Take Vortex Shedding Seriously
When I was a new Engineer working for an equipment manufacturer, I can say that I didn’t have a healthy appreciation for wind Induced vibration (vortex shedding). I worked for an equipment manufacturer who won and lost jobs based upon our cost, and considering vortex shedding increased our cost and decreased our competitiveness. We really didn’t have many real world examples of vortex shedding occurring on our stacks and so understandably the company just didn’t believe it to be a serious problem. It only took a couple of real-world problems to occur for all of that to change.
What is Vortex Shedding?
Vortex shedding is a phenomena that can occur with all shapes of structures, but it is very prominent in cylindrical structures. The most famous example of vortex shedding is the Washington State Tacoma Narrows Bridge which failed shortly after construction was completed. We have assembled an amateur video of the Tacoma Narrows bridge as well as several other great examples of vortex shedding. The video is to the right, and it really is worth watching.
How do you Calculate Vortex Shedding?
The calculations can be quite involved, depending upon the code, but I can give some of the basics. The first thing you need is a natural frequency, and unfortunately there aren’t many easy ways of estimating the frequency unless you are dealing with a constant diameter and constant thickness stack. Software is usually used to calculate frequency of stacks, such as our MecaStack software. Once you have the frequency then you can calculate the critical wind speed (Vc).
Vc = f * D / S
f = Natural Frequency (Hz)
D = Outer diameter of Stack over top 1/3
S = Strouhal Number, usually taken as 0.2 for round shapes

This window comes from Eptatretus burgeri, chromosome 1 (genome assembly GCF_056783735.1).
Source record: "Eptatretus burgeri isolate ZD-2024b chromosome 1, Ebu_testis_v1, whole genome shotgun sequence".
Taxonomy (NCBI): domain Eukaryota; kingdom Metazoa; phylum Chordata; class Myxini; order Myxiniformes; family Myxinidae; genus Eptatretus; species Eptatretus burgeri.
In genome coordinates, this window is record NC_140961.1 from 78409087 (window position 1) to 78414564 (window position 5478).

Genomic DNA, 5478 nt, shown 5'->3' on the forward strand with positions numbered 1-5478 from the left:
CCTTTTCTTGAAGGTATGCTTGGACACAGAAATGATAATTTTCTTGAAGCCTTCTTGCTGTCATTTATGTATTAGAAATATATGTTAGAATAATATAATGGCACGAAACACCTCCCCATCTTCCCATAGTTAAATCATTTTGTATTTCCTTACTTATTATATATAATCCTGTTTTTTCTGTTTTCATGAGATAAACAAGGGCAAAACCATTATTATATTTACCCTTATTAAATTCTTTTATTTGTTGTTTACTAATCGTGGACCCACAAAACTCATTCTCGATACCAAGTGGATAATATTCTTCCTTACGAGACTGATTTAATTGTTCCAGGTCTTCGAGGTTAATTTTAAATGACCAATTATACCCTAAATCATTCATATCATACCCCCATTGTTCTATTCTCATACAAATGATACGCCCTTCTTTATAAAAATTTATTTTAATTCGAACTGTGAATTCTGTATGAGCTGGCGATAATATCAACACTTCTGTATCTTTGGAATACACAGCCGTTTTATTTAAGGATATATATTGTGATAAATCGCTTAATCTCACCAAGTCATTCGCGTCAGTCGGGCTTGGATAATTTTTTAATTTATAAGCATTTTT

Let’s take a real world example, lets say we have a stack with a f = 1 Hz, D = 2 m [6.56 ft] and S = 0.2.
Vc = (1 Hz ) * (2 m) / 0.2 = 10 m / s [22.4 mph]
The critical wind speed Vc is the wind speed at which vorticies are shed, and the stack is most likely to vibrate. In this example, 10 m/s is quite low and so it is highly unlikely that the stack could experience vortex shedding. The specific criteira is more complicated, but as a rule of thumb, if your design wind speed is 40 m/s then you could potentially have a problem if the Vc <= 40 m/s.
If Vc is low do I always have a problem?
Not necessarily, there are calculations involved. Even though Vc may be low enough that it can occur on a regular basis, the question becomes whether the stack has enough inherent damping. If you look at the graph to the left, an undamped system will vibrate indefinitely. A low damped system will vibrate for some time before it eventually reduces to a negligible amplitude. Most stack design codes (ASME STS-1, CICIND, Euro, etc..) have equations that estimates the amplitude of vibration that is to be expected on this stack. These equations take into account frequency, mass distribution, stiffness and most importantly structural damping. The structural damping plays a HUGE role in the predicted vibration amplitude. A typical value for structural damping is 0.002, which is a very small number. Just increasing this to 0.003 can make a huge impact, since it’s a 50% increase in value.
How do I estimate Damping?
This is the tough part, there isn’t any calculation you can do to estimate damping. It is a measure of how much energy is dissipated by the system. A very stiff stack mounted on a very stiff foundation has very low damping. A stack with a lot of heavy refractory and a more flexible foundation will absorb energy, and thus will have a higher damping. It’s a very inexact science and one that requires a lot of tough decisions.
My recommendation is to be conservative. If you aren’t sure, then estimate low. You don’t want to win the job and then have a stack show up in our Vortex Shedding Video of examples of what not to do. When vortex shedding does occur, the resolutions can become very expensive.
What to do when you have a problem?
When you have a problem there are a few options. We will go into these options in more detail in subsequent posts, but we will highlight the most common solutions.
1) Add Helical Strakes
2) Add a Tuned Mass Damper (TMD)
3) Add a Damping Pad
4) Add a Tuned Liquid Damper (TLD)
5) Increase stack stiffness to increase Critical Wind Speed above upper limit
6) Decrease stack frequency to decrease Critical Wind Speed
7) Add Guy wires
We will discuss some of these options in future posts, and we are always available to provide a free consultation on evaluating a specific situation to find the best solution. Simply email us at email@example.com